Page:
This review contains spoilers.
YES. YES. This episode did not let down the serial and I’m so thankful. The opening scene was fantastic, and can we please have the electric guitar theme mix for the rest of Capaldi’s run? I’ve never been a fan of his theme and this version just craps all over it. The Doctor’s speech on the bootstrap paradox (also called a causal loop) was a great way to frame the episode, helping guide the audience’s eye as the Doctor’s plan unfolds.
One of the really enjoyable things about Before the Flood is the way the Doctor and Clara are made to account for their actions. It’s not uncommon for the Doctor and his companion to put other lives at risk in order to save each other. But during Clara’s reign as companion, it seems to be happening more and more without a second thought to those around them.
Maybe it’s because Clara refuses to watch the Doctor die so soon after Danny. I mean, I assume it’s ‘so soon’ because we haven’t really been told how much time has passed since Danny’s death. As Clara says, ‘You’ve made yourself essential to me; you’ve given me something else to be. And you can’t do that and then die. It’s not fair.’ That line reeks of using the Doctor and time travel for her own personal gain and development. Whether it’s tied to Danny’s death or it’s simply Clara’s time travel addiction rearing its head, she’s not letting the Doctor go.
Or maybe it’s a bit of romance sneaking in. I’ve seen the speculations about a romance between Clara and Twelve online but never really bought into it before; Twelve’s relationship with Clara (popularly termed ‘Whouffaldi’) has always been a more grandfatherly one in my eyes. But this season, and Clara’s line ‘If you love me in any way, you’ll come back’ seems to be leaning more towards a romantic interest. It’s not unlike Moffat to bait his fans with a romance that he doesn’t intend to explore, but there does seem to be more allusion to it in recent episodes.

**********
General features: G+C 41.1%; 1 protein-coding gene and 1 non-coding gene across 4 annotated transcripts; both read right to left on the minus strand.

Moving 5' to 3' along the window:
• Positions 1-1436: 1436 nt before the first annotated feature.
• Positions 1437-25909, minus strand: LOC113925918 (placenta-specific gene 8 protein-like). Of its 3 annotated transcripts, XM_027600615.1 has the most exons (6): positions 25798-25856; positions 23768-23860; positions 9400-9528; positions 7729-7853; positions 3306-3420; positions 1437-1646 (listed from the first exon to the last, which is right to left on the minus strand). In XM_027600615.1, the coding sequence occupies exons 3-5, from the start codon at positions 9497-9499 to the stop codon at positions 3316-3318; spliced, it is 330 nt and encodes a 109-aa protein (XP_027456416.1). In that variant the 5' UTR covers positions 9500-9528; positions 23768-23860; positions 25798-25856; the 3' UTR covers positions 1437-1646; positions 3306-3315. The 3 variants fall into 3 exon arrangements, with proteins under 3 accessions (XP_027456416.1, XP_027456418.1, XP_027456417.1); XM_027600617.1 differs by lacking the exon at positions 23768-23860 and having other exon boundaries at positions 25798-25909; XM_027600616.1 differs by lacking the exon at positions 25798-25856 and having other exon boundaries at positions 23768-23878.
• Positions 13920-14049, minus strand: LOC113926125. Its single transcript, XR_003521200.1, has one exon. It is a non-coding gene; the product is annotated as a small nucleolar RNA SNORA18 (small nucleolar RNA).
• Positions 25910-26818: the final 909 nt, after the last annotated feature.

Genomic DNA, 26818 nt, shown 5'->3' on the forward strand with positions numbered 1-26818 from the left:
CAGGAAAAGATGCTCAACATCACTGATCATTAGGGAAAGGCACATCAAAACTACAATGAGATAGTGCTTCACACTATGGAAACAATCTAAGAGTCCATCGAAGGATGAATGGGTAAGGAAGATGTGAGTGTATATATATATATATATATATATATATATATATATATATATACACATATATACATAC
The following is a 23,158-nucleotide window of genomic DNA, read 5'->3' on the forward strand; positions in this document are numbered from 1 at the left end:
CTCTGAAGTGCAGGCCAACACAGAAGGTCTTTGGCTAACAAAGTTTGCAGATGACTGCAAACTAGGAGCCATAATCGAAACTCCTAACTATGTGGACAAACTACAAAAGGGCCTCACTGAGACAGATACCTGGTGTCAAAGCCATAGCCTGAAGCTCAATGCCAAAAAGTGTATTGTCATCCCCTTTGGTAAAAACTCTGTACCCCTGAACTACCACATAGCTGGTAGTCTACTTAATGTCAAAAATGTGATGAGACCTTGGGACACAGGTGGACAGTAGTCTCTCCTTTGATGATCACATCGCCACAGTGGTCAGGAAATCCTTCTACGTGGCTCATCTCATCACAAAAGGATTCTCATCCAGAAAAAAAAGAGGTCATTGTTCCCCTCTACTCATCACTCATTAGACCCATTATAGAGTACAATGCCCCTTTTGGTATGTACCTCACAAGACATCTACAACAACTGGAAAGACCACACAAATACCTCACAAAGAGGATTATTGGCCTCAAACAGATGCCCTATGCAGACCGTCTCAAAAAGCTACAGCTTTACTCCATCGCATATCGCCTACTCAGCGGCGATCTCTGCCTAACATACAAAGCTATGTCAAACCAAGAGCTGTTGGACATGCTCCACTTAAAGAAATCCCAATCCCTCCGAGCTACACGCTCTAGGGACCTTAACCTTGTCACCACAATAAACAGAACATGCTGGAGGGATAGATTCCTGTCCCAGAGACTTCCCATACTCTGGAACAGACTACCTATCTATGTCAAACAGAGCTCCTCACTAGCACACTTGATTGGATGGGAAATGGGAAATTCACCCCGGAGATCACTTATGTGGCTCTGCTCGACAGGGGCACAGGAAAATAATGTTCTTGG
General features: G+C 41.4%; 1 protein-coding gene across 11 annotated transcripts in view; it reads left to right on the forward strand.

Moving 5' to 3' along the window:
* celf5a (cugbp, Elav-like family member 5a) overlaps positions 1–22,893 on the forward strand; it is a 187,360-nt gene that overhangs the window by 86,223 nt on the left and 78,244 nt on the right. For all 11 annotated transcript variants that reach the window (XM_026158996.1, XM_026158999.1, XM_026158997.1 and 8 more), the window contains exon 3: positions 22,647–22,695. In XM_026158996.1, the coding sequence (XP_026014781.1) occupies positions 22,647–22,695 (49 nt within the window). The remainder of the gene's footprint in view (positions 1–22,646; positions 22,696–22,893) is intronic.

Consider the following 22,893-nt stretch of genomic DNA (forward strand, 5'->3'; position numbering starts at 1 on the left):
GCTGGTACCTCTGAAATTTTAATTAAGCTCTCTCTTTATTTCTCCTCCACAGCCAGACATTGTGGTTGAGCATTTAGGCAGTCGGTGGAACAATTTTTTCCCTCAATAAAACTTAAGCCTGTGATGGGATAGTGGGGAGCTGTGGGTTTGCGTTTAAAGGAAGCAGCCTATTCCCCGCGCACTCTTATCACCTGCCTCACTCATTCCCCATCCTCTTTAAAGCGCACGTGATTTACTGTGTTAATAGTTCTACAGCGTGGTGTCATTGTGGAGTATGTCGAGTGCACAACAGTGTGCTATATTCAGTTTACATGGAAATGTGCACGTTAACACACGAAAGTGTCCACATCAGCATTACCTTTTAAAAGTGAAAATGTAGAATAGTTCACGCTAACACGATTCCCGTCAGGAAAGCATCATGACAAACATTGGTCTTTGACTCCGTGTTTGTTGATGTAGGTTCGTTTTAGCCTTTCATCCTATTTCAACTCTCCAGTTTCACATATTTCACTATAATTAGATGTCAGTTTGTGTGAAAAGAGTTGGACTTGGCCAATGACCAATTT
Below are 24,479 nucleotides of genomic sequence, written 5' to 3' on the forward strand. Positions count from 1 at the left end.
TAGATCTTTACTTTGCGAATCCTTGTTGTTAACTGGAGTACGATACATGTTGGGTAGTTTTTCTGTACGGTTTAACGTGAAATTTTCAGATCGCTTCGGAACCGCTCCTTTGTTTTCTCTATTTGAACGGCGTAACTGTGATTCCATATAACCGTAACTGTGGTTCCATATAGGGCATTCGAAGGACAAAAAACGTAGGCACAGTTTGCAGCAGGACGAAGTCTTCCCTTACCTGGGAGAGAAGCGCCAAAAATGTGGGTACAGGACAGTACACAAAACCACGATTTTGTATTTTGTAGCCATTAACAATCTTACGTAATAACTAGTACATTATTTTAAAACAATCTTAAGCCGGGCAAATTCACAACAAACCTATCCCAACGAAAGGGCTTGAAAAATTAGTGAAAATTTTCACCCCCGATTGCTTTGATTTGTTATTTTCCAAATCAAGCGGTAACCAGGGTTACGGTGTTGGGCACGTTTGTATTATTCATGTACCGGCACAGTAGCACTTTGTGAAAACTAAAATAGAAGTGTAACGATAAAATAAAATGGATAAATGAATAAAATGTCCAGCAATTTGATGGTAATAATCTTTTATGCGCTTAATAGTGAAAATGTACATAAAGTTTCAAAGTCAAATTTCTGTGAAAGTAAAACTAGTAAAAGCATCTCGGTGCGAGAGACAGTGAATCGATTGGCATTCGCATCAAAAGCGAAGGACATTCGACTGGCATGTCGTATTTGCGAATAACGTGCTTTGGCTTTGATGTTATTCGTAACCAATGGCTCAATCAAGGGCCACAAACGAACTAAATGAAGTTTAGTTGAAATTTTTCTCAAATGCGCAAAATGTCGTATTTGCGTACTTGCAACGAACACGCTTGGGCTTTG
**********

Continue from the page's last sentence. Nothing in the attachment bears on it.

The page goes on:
Bennett truly hit the nail on the head: despite his suspicions, the Doctor only half-heartedly attempted to dissuade O’Donnell from accompanying them. Her resulting death was a heinous way for the Doctor to test his theory. I wish that, somehow, O’Donnell had been saved. She was a great character and, while the Cass and Lunn kiss was cute, I hate that O’Donnell’s death became the springboard for a ‘tell a girl you love her before it’s too late’ motif. Plus, what is with killing off fans of the Doctor? Let’s stop that. I’m going to be annoyed about her death for a while, especially since the writing and Morven Christie’s acting made her so instantly likeable.
I’m still amazed at the strength of each supporting character. With the exception of Bennett, who possibly had the least time to develop, they were all incredible and I grew remarkably attached to them over the course of these two episodes. I’d like to see them again in the future, especially Cass and Lunn since O’Donnell is unfairly out of the question. The scene between Moran’s ghost and Cass was brilliantly executed, and I’m glad that being deaf didn’t make her the easiest character to kill off (which was one of my initial fears).
Overall, this episode is a strong one. It’s not quite as spooky as Under the Lake, but it doesn’t feel like a complete departure from the first half of the serial. Character interactions and motivations remained consistent and believable, and the bootstrap paradox framed everything well. Under the Lake and Before the Flood are probably my favourite Twelve episodes so far, and I’m excited to see what Maisie Williams brings to the show next week.